Last year, for the first time, UK nationals made up the highest volume of cases passed to a scheme set up to identify children and adults are at the mercy of slave drivers and traffickers.
Investigators said the development was partly driven by a jump in referrals relating to children who are exploited by drug gangs.
A total of 819 UK citizens were flagged to the National Referral Mechanism (NRM) last year, more than double the 326 referred in 2016.
The National Crime Agency (NCA), which compiled the figures, said the increase in British numbers was largely due to a 66 per cent rise in minors referred to the NRM as suspected victims of labour or sexual exploitation.
This was partly down to an uptick in referrals linked to a drug distribution model known as “county lines”, cases of which are recorded as labour exploitation.
It typically involves city gangs branching out into county or coastal towns to sell heroin and crack cocaine, deploying children and vulnerable people as couriers to move drugs and cash between the new market and urban hubs.
In total 5,145 potential victims of slavery or trafficking were submitted to the NRM in 2017, up 35 per cent on the previous year when there were 3,804 referrals.
“However, it also adds further evidence to our view that the figures almost certainly represent an underestimate of the true scale of slavery and trafficking in the UK.”
He warned authorities are dealing with an “evolving threat” as criminals go into “online spaces” to enable their offending.
Mr Kerr said: “We are also seeing increasing crossovers between slavery and organised immigration crime outside the UK.
“Often the same criminal networks are involved in transportation, and migrants themselves are vulnerable to labour and sexual exploitation during their journeys and after. Particularly concerning to us is the rise in young people being exploited for sexual purposes or drug trafficking.”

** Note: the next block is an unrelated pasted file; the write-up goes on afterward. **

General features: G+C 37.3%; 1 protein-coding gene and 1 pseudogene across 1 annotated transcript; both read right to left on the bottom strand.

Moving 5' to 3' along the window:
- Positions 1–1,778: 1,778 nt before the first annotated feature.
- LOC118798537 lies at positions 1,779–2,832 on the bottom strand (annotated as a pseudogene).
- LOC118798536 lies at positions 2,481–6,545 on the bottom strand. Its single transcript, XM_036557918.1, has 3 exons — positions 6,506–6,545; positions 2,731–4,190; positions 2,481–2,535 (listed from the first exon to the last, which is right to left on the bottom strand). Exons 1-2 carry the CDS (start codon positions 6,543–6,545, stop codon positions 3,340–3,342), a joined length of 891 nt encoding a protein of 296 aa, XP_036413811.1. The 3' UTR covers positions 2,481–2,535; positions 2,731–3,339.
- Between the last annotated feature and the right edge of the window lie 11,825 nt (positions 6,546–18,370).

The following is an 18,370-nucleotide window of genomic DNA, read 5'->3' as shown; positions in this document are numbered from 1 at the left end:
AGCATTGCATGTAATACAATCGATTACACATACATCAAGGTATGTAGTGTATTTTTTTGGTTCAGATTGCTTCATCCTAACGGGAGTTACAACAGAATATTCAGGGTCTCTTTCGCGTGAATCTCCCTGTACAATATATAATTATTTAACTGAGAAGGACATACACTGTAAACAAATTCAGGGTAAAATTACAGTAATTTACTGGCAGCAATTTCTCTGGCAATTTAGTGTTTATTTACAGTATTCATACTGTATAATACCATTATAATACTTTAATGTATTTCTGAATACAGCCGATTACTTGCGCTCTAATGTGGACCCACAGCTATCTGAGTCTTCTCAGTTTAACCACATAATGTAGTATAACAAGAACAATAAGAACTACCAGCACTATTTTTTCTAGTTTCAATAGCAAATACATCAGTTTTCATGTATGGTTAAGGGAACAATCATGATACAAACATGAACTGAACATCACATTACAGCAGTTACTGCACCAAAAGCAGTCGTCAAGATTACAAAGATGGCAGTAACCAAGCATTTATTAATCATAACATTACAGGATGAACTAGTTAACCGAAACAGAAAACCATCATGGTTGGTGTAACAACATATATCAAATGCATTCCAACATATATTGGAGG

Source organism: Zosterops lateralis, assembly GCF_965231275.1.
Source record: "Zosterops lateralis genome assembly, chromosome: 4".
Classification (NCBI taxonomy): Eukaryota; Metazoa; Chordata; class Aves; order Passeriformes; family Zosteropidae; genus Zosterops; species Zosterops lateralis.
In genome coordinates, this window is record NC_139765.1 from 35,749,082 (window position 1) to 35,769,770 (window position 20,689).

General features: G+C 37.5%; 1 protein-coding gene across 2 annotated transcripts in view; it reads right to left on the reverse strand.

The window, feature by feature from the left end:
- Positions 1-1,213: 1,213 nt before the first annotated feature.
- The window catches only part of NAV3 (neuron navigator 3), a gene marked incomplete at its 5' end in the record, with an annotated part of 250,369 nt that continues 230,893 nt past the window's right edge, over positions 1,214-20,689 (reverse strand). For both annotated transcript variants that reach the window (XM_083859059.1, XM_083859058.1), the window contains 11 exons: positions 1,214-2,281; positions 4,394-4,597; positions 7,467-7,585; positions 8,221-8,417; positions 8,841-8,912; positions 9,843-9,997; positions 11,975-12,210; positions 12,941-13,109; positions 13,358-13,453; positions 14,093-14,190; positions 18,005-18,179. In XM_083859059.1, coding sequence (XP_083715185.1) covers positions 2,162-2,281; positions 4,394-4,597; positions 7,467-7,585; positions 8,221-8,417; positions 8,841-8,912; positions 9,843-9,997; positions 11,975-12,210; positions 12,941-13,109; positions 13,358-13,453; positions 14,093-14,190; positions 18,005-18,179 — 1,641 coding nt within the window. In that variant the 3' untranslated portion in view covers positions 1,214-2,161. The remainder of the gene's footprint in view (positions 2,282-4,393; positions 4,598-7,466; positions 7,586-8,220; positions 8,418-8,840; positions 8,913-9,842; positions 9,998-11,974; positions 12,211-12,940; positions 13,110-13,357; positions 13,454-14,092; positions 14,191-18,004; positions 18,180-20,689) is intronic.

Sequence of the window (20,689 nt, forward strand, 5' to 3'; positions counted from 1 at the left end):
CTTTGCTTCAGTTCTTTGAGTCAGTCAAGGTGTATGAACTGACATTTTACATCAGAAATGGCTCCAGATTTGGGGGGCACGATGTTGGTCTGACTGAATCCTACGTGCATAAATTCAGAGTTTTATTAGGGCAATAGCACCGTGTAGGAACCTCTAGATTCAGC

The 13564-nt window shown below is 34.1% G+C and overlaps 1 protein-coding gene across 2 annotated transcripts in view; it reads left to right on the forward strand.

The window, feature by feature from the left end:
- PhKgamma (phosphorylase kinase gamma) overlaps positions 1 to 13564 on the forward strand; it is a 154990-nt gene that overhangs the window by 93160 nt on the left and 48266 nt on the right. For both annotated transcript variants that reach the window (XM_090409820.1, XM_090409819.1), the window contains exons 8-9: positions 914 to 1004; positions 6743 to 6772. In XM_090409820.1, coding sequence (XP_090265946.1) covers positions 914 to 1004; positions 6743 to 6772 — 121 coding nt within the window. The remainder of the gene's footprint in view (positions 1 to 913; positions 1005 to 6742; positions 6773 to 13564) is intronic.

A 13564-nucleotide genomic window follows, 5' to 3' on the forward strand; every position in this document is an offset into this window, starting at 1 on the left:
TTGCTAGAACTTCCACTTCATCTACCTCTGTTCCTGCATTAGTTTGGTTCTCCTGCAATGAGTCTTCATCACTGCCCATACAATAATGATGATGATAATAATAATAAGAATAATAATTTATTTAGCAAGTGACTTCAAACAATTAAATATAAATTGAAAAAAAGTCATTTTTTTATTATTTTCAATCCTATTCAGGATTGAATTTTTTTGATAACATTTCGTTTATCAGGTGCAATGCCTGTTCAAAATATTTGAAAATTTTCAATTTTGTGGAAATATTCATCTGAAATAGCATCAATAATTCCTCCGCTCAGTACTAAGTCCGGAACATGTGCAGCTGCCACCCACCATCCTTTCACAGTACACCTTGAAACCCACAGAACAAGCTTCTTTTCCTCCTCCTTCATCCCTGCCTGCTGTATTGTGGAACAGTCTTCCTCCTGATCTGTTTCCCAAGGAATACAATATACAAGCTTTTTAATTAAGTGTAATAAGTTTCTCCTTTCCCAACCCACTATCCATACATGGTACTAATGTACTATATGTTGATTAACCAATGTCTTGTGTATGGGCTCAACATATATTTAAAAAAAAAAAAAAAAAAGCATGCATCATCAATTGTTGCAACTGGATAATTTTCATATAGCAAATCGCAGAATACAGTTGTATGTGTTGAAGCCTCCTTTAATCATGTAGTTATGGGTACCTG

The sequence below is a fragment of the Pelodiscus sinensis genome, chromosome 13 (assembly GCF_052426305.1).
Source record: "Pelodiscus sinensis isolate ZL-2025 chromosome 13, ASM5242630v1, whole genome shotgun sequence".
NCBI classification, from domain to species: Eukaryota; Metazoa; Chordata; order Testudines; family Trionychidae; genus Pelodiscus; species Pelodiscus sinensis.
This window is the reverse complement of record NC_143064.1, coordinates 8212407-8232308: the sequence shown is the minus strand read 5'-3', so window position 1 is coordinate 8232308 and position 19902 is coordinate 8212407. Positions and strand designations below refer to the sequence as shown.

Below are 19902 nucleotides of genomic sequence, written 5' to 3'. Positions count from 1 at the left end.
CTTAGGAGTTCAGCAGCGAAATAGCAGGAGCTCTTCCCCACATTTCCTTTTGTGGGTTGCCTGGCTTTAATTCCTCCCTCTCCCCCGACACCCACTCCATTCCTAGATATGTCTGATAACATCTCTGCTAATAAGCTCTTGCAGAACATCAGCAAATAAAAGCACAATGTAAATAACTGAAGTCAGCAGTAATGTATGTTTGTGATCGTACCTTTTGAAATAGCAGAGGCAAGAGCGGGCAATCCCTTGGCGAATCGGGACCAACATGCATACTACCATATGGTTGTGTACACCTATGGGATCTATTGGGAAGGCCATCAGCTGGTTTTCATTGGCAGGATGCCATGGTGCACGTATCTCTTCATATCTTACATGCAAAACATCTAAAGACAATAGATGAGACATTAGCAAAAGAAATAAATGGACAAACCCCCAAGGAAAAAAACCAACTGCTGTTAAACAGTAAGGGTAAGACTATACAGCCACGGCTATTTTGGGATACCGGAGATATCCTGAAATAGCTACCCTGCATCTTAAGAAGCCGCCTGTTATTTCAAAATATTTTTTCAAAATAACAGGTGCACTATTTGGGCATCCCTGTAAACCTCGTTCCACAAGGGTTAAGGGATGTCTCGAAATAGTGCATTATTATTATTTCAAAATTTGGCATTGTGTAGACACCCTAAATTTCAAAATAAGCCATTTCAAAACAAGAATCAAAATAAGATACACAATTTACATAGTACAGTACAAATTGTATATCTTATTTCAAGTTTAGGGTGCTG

The NRM is a framework for identifying victims of human trafficking and modern slavery, such as those subjected to sexual exploitation, forced labour or domestic servitude.
Possible cases are referred to specialist units in the NCA or Home Office, but not all those referred go on to be assessed as modern slavery victims.
Meanwhile, a separate report also published today reveals that the number of modern slavery operations being carried out by police at any one time has tripled, from 188 in December 2015 to 568 last month.
Devon and Cornwall Chief Constable Shaun Sawyer, the national policing lead for modern slavery, said: “It means police are identifying more victims of modern slavery than ever before, ensuring they get the support they need and exploitation is stopped.”
Victoria Atkins, Home Office minister for crime, safeguarding and vulnerability, said: “Modern slavery and trafficking are despicable crimes which see some of the most vulnerable people in society targeted by ruthless predators.
"These figures show that more potential victims are being identified and protected thanks to a greater awareness and improved understanding of modern slavery.”